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Medicure is undervalued, says PI Financial

Medicure

PI Financial analyst Bob Gibson says the most recent news from Medicure (TSX:MPH) is more proof that the stock is undervalued.

This morning, Medicure announced that its majority-owned subsidiary, Apicore Inc., had received FDA approval for its new drug application, which is the generic equivalent of a product called Xenazine, currently sold by Valeant Pharmaceuticals. The drug is used to treat certain symptoms of Huntington’s disease.

Gibson says this development is part of a much larger story for Medicure. He estimates that this is one of 15 abbreviated new drug application (ANDAs) that the company is developing and one of two that have already been approved by the FDA. The analyst says that under the right circumstances, ANDAs can be a big boost to the bottom line.

“According to industry sources, sales in the US were about US$250 million last year,” he says. “There are two other tetrabenazine generics in the market. We would expect number three would have to be priced below the first two, to compete. Generics are very profitable; first to market can expect to earn as much as 90% margin. New entrants, who have to cut the price, would be expected to generate lower profitability. Management has not disclosed what percentage of the profit they will receive from TAGI. In fact, each ANDA is different. What we do know is all profit flows straight to the pre-tax line. The costs involved for Apicore, developing the drug, have already been spent.”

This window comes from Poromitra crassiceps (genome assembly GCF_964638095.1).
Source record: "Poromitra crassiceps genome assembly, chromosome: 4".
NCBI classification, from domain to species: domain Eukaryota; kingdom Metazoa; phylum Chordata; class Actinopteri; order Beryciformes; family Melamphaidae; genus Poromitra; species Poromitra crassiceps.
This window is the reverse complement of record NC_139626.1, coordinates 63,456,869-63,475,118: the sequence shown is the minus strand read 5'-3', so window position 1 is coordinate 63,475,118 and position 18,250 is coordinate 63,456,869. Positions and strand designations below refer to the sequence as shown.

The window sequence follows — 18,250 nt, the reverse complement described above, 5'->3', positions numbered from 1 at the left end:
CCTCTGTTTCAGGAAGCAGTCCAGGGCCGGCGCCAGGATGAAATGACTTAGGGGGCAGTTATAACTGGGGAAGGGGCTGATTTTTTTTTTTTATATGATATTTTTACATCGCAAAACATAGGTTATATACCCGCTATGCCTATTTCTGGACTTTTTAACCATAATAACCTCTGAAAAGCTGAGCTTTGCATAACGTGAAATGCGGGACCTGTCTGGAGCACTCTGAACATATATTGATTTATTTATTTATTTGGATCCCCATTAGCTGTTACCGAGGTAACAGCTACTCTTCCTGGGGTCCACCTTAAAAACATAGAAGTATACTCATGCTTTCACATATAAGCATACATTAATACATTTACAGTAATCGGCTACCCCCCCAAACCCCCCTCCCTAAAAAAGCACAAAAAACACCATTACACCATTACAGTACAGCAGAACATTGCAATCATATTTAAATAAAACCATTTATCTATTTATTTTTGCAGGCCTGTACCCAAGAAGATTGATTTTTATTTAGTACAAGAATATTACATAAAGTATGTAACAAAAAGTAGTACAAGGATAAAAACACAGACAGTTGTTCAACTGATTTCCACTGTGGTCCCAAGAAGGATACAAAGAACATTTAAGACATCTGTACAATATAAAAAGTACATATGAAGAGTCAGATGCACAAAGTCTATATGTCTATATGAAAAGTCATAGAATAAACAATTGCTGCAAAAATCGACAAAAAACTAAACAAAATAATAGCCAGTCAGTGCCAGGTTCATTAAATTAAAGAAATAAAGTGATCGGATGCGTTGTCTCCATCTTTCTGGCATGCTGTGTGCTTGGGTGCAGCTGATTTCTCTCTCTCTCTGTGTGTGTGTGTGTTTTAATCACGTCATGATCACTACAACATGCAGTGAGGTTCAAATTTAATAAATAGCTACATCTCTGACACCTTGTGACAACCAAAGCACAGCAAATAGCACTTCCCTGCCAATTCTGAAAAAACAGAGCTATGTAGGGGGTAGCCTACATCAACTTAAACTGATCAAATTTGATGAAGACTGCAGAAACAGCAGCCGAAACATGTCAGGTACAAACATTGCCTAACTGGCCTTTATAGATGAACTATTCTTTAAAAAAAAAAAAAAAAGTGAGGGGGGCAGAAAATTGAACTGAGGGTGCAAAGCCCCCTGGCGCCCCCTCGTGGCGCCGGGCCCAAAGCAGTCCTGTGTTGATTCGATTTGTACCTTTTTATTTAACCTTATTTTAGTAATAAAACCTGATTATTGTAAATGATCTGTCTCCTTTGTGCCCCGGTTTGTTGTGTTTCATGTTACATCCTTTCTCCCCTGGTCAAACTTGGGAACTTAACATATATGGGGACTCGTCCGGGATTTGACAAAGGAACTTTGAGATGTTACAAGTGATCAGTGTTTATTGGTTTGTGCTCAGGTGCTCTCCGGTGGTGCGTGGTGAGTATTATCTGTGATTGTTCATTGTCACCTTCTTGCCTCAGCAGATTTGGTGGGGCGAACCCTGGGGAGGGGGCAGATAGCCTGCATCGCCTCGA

In a research update to clients today, Gibson maintained his “Buy” rating and one-year price target of $11.25 on Medicure.

Gibson believes Medicure will post Adjusted EBITDA of $10.16-million on revenue of $33.66-million in fiscal 2016. He expects these numbers will improve to EBITDA of $22.64-million on a topline of $73.07-million the following year.

The analyst, however, says there is room for his financial models to change, given more detailed information on Medicure’s ANDAs.

“We have been assuming Apicore’s ANDA profit sharing will add about $2.0 million to income in 2017 and $4.0 million in 2018,” says Gibson. “Now that we know one of the products, our numbers in 2018 may be too conservative. But we won’t have any kind of handle on this ANDA’s potential until Medicure releases its second quarter in August.”

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About The Author /

Cantech Letter founder and editor Nick Waddell has lived in five Canadian provinces and is proud of his country's often overlooked contributions to the world of science and technology. Waddell takes a regular shift on the Canadian media circuit, making appearances on CTV, CBC and BNN, and contributing to publications such as Canadian Business and Business Insider.

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